These children of tender age were duly initiated by the old hag in all the arts and pursuits of prostitution. They were sent in pairs to parade Aldersgate Street, Fleet Street, and Cheapside; and their special instructions were to practise their allurements upon elderly men, whose tastes might be deemed more vitiated and eccentric than those of the younger loungers of the great thoroughfares where prostitution most thrives.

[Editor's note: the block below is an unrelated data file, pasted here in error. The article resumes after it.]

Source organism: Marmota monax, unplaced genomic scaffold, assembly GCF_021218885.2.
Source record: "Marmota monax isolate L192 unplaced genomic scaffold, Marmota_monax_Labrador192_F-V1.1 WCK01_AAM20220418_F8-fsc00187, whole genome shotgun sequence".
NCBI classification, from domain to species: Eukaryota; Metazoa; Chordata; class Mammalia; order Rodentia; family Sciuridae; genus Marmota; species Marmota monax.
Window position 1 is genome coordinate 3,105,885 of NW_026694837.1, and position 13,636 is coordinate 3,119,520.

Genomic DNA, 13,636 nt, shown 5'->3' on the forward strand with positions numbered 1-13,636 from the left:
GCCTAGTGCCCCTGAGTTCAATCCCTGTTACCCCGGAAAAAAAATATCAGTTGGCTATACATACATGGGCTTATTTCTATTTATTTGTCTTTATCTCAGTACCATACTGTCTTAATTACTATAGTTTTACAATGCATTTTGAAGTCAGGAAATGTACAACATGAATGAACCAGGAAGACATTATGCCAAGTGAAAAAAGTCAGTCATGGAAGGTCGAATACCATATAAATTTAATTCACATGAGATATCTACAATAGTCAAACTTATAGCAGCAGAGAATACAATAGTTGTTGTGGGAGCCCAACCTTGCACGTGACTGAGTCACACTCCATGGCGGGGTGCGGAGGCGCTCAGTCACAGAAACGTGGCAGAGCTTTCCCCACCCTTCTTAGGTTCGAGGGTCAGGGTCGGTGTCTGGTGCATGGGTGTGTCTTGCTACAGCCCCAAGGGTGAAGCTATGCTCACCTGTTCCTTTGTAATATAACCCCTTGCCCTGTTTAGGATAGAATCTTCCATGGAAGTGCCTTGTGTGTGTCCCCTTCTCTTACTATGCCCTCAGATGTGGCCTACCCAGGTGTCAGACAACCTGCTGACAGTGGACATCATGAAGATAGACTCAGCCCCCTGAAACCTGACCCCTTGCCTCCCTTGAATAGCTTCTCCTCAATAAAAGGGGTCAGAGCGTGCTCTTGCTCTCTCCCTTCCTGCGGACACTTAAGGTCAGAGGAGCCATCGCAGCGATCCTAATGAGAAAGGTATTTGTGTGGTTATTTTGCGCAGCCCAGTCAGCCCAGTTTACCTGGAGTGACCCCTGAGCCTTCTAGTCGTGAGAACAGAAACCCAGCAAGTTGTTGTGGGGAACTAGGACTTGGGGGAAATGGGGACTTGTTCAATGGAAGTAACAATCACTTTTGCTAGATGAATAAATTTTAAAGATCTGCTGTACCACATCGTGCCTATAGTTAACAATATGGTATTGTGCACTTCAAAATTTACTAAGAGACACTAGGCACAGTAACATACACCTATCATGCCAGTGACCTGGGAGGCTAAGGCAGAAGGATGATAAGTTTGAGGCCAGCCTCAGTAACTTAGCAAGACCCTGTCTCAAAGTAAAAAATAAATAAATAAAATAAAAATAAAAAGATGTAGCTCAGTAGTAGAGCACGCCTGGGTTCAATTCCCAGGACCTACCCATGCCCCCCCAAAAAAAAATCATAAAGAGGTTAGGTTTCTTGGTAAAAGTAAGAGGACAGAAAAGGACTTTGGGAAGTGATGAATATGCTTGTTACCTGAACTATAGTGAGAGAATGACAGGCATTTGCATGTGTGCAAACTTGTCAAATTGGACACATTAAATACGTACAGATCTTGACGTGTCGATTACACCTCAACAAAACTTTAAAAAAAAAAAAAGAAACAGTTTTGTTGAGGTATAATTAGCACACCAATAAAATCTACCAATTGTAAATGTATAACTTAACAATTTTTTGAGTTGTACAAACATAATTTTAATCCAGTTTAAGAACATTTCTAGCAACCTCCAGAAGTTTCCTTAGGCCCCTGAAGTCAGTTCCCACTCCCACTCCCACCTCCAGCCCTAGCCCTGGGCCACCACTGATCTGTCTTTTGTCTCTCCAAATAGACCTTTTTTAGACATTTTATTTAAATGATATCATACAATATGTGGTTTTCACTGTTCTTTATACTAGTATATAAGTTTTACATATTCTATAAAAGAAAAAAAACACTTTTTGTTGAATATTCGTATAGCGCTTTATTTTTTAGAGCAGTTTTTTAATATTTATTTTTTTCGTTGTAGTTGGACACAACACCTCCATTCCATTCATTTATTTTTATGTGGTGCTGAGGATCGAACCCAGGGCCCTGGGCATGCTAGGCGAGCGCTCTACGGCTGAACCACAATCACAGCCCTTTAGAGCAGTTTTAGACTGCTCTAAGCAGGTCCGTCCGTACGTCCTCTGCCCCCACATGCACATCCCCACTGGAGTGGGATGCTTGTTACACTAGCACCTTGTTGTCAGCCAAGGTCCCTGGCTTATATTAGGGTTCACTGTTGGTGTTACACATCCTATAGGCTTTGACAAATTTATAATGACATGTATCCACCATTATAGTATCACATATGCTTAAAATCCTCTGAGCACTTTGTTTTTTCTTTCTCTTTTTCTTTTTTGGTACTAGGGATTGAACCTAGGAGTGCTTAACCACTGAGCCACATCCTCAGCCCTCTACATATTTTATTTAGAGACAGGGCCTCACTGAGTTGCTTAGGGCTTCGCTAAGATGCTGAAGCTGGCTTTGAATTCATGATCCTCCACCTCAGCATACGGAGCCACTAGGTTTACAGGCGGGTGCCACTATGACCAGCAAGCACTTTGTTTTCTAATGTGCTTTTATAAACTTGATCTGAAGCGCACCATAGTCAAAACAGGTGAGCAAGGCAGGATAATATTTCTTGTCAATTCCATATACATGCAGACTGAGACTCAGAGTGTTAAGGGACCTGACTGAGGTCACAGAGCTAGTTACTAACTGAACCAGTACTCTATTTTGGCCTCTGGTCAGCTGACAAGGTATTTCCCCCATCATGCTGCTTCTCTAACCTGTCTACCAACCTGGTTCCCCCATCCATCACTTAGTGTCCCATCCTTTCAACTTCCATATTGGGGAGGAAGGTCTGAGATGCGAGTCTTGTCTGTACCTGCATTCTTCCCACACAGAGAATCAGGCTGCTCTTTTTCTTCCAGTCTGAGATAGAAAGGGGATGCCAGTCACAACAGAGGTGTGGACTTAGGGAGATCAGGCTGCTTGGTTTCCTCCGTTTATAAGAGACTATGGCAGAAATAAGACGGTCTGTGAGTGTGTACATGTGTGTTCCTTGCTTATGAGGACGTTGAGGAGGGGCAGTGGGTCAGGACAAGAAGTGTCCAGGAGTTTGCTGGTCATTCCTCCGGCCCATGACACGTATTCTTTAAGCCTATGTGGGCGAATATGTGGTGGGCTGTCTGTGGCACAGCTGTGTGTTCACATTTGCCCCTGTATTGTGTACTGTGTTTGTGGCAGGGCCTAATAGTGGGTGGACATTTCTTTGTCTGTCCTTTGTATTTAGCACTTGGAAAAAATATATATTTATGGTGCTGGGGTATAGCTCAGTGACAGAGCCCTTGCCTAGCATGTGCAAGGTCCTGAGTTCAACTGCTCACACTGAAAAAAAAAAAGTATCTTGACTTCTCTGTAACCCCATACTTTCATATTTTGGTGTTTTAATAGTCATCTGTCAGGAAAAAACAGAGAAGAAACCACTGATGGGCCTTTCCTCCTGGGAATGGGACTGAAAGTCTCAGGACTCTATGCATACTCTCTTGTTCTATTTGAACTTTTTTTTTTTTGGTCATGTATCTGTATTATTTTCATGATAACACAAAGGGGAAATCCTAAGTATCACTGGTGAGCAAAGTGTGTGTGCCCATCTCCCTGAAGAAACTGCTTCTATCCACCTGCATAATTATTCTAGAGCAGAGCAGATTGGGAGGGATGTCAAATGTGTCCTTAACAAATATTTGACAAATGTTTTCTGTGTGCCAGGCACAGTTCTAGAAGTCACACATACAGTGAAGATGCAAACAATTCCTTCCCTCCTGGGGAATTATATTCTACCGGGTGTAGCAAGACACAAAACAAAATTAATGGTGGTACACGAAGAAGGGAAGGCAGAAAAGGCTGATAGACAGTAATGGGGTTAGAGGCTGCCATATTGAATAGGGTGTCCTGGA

A favourite scheme of the old woman's was this:  One of her juvenile emissaries succeeded, we will suppose, in alluring to the den in Golden Lane an elderly man whose outward respectability denoted a well-filled purse, and ought to have been associated with better morals. When the wickedness was consummated, and the elderly gentleman was about to depart, the old hag would meet him and the young girl on the stairs, and, affecting to treat the latter as a stranger who had merely used her home as a common place of such resort, would seem stupefied at the idea "of so youthful a creature having been brought to her abode for such a purpose." She would then question the girl concerning her age; and the reply would be "under twelve" of course. Thus the elderly voluptuary would suddenly find himself liable to punishment for a misdemeanour, for intriguing with a girl beneath the age of twelve, and the virtuous indignation of the old hag would be vented in assertions that though she kept a house of accommodation for grown-up persons, she abhorred the encouragement of juvenile profligacy. The result would be that the hoary old sinner found himself compelled to pay a considerable sum as hush-money.